Auction rate securities

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Auction Rate Securities (ARS) are long term, variable rate bonds tied to short term interest rates. They have a long term nominal maturity with the interest rates reset through a Dutch auction, at intervals usually of 7, 28, or 35 days. They trade at par and are callable at par on any interest payment date at the option of the issuer. Although they are issued and rated as long term bonds, they are priced and traded as short term instruments because of the liquidity provided through the interest rate reset mechanism. [1]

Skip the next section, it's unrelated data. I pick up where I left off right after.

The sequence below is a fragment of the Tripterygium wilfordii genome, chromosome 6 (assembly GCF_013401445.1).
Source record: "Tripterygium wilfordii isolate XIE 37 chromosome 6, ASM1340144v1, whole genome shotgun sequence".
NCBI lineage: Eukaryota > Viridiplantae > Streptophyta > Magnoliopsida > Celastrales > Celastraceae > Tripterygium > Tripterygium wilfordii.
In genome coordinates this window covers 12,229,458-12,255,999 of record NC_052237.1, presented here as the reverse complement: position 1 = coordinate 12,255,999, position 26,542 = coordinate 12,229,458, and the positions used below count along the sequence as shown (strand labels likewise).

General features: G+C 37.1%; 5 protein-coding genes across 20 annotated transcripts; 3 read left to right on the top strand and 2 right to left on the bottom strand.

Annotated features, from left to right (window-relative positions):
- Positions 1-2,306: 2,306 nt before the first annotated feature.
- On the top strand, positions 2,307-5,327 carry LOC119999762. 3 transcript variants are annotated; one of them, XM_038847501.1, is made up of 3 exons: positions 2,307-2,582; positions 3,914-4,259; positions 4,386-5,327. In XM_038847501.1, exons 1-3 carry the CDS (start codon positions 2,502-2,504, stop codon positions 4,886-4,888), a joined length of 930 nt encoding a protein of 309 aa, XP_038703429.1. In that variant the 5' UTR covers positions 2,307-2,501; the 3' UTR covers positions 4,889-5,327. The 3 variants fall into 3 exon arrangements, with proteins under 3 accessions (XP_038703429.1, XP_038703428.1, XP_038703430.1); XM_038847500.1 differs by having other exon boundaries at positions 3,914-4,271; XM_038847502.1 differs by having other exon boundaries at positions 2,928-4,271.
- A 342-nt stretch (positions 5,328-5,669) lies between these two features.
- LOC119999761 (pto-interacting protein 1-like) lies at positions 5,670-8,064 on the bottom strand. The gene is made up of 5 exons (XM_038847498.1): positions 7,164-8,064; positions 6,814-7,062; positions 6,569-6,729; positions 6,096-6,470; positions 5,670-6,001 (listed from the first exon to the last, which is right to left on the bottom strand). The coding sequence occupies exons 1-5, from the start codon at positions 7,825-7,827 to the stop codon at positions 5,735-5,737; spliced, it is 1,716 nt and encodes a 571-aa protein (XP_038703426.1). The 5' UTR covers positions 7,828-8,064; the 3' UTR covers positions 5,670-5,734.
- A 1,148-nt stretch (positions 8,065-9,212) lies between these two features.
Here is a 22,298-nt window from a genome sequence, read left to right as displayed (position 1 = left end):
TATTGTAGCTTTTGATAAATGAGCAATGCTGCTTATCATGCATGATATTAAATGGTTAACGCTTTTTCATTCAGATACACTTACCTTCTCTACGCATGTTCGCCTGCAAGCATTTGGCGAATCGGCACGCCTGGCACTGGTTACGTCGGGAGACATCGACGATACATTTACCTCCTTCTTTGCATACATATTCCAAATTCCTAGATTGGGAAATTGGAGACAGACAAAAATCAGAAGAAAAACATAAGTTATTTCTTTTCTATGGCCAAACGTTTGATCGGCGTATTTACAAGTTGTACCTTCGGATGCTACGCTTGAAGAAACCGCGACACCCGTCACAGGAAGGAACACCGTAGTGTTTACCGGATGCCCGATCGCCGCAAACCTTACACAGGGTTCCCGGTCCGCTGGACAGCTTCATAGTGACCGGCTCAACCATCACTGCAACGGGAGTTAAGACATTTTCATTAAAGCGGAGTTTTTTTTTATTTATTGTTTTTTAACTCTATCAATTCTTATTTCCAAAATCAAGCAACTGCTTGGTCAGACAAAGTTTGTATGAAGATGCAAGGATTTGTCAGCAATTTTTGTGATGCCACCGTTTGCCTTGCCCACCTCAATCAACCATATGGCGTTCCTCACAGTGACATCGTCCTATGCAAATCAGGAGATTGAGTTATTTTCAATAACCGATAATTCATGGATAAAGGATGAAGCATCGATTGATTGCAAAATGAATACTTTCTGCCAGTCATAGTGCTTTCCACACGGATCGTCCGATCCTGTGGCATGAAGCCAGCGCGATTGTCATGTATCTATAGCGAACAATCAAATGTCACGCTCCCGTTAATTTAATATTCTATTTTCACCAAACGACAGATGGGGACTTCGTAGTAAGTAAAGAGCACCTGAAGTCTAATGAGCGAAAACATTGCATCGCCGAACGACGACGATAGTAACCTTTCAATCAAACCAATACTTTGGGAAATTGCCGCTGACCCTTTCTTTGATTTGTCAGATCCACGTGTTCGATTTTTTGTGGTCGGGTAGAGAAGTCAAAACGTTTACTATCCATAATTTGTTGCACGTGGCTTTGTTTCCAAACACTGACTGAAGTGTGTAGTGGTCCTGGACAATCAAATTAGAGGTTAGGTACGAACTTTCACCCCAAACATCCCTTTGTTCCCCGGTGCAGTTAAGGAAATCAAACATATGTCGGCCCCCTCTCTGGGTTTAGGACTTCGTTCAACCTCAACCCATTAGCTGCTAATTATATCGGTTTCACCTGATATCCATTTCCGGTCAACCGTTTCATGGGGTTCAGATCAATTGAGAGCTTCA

The auction rate market was invented in 1984 by Ronald Gallatin, an investment banker at Lehman Brothers. The idea was to issue long-term securities that could pay their buyers interest rates only slightly above short-term rates. That was accomplished by resetting the rate at periodic auctions. As long as there were willing bidders for the securities, any holder could sell the security at face value whenever there was an auction.[2]


References

  1. Auction Rate Securities. California Debt and Investment Advisory Commission.
  2. Auctions Yield Chaos for Bonds. The New York Times.